Tributes have poured in for the three members of the LGBTQ+ community who tragically lost their lives in the Reading terror attack.
On 20 June, David Wails, James Furlong and Joe Ritchie-Bennett were stabbed to death by a lone attacker at Reading’s Forbury Gardens. Three other people were injured but have since been discharged from hospital.
Wails was a 49-year-old scientist. His parents said he was a “kind and much loved son, brother and uncle who never hurt anyone in his life,” and were “broken-hearted at losing him and in such a terrible way.”
Wails’ employer described him as a “gentle, thoughtful man” who will be “much missed” by his co-workers.
Johnson Matthey, a global chemicals company, said in a statement: “We are devastated by the death of our colleague Dr Dave Wails. Dave was a highly valued and experienced member of the Johnson Matthey (JM) family.
“He had worked at JM since 2000 following the completion of his PhD at the University of York and several post-doctoral positions. He was an expert in catalysis and much of his career focused on using science for cleaner energy applications.”
Mr Furlong, 36, was a teacher at The Holt School in Wokingham, where he served as head of history, government and politics. His parents Gary and Janet described him as “beautiful, intelligent, honest and fun”.
“He was the best son, brother, uncle and partner you could wish for,” they said. “We are thankful for the memories he gave us all. We will never forget him and he will live in our hearts forever.”
In an online book of tributes, a loved one called James “a proud gay man” who “wanted equality for all”.
Ritchie-Bennett, 39, originally hailed from Philadelphia in the United States, but had resided in the UK for the past 15 years, working in Reading at a pharmaceutical company.
His father, Robert Ritchie, called him “marvellous, loving and caring” and said he was able to bring people together “like a magnet”.
BBC Radio Berkshire presenter Sarah Walker, his close friend, described him as a “fantastic human being” who was “outrageously funny”.
Martin Cooper, the CEO of Reading Pride, paid tribute to the victims in a statement: “James, Joe, and David were true gentlemen. Each with their own unique personality. It is with deep sadness that I write this.
“Friends of Reading Pride have been taken too soon due to the actions of an individual. The individuals taken were personal friends of mine. They were supporters of Reading as a community and of Reading Pride.”
He said all three victims were regulars at the Blagrave Arms, a Reading pub, and were a “support network for individuals” and that they will be “sorely missed by many” of the locals.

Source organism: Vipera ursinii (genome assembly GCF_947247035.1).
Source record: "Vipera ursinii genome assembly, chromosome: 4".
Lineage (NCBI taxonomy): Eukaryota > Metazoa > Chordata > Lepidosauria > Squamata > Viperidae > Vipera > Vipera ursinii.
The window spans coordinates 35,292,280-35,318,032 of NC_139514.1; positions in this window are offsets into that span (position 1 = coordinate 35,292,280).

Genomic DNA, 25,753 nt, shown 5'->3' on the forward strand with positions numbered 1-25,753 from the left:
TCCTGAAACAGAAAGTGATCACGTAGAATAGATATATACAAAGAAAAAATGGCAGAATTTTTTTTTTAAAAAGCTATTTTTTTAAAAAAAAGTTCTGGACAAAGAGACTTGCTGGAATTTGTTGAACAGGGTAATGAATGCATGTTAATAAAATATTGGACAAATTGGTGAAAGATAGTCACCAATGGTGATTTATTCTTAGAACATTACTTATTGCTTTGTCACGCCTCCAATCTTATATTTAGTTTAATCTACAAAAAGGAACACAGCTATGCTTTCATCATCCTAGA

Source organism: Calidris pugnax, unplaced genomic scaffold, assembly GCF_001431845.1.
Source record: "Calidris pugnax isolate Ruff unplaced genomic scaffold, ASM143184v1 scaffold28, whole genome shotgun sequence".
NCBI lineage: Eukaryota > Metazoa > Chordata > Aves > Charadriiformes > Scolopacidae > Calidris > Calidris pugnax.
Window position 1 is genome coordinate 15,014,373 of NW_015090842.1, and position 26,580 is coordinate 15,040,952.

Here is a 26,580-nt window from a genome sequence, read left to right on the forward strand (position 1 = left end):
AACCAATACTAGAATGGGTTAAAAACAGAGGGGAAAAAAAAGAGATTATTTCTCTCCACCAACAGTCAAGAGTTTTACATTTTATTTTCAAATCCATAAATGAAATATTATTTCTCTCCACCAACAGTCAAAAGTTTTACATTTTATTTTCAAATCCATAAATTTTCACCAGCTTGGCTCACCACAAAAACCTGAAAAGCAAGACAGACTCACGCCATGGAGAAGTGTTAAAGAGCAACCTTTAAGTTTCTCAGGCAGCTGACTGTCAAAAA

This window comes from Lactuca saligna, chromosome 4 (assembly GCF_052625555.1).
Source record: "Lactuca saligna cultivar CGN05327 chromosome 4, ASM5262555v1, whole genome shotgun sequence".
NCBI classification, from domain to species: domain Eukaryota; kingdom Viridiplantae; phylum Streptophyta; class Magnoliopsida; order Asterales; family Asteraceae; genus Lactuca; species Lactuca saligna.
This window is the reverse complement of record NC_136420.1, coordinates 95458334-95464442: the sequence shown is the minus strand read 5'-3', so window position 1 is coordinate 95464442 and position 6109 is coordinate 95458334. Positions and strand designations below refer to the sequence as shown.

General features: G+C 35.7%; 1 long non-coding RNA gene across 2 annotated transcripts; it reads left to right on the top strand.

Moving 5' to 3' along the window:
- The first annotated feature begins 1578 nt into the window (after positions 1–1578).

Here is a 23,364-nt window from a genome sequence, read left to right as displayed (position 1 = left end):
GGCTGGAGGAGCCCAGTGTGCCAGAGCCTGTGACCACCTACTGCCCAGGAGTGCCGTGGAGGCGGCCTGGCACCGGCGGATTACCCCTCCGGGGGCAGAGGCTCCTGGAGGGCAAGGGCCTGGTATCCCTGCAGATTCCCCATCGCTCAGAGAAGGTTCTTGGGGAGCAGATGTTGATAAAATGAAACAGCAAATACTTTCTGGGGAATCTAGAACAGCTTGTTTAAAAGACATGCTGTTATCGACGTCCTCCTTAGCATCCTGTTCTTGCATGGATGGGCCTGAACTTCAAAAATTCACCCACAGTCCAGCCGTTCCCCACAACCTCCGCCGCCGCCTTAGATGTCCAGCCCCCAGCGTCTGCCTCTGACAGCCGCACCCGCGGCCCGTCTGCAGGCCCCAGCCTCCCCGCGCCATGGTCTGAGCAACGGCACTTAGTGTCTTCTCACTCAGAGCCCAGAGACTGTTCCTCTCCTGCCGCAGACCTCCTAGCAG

“Love unites, and we must rally together as a community. We must be there for each other,” he added.
Jamie Wake, Blagrave Arms spokesperson and a founding member of Reading Pride, said: “The LGBT+ community and our allies who live in Reading know the Blagrave as a safe space for so many members of our community, a place we have all been drawn to as we all unite together to mourn as one.
“There are many people inside and outside of Reading who may not have known these men personally, but will feel like they have lost members of their own community. To them I say you are a member of this family too and together we will work through this grief, together as one.”
The Prince of Wales, another favourite gay pub visited by all three men, also paid their condolences, calling them “truly beautiful souls who were very much loved by all.”
Stonewall UK paid tribute to Wails, Furlong and Ritchie-Bennett whilst urging the community to not let “Islamophobic, racist and xenophobic rhetoric be used to divide us. We must stand together to make progress.”
Over 100 people gathered to pay their respects to the victims outside the Blagrave Arms on Monday (22 June), and hundreds of students held a two-minute silence in Furlong’s memory at the gates of The Holt School.
The suspect in their murders, Mr Saadallah, was initially arrested on suspicion of murder, but was later re-arrested on Sunday (21 June) under Section 41 of the Terrorism Act 2000.
Under the Act, authorities have the power to detain him without charge for up to 14 days. It has not been revealed whether it was a homophobic attack or hate crime, but The Thames Valley police are urging media not to speculate about the case.
“I would ask both the media and the public again not to speculate on any aspect of this case at this time as this could have an impact on the ongoing investigation and any future court appearances,” said Detective Chief Superintendent Kath Barnes, Head of Counter Terrorism Policing South East.
“Counter Terrorism Policing have taken on the responsibility for this investigation and are keeping an open mind as to the motive for this attack.”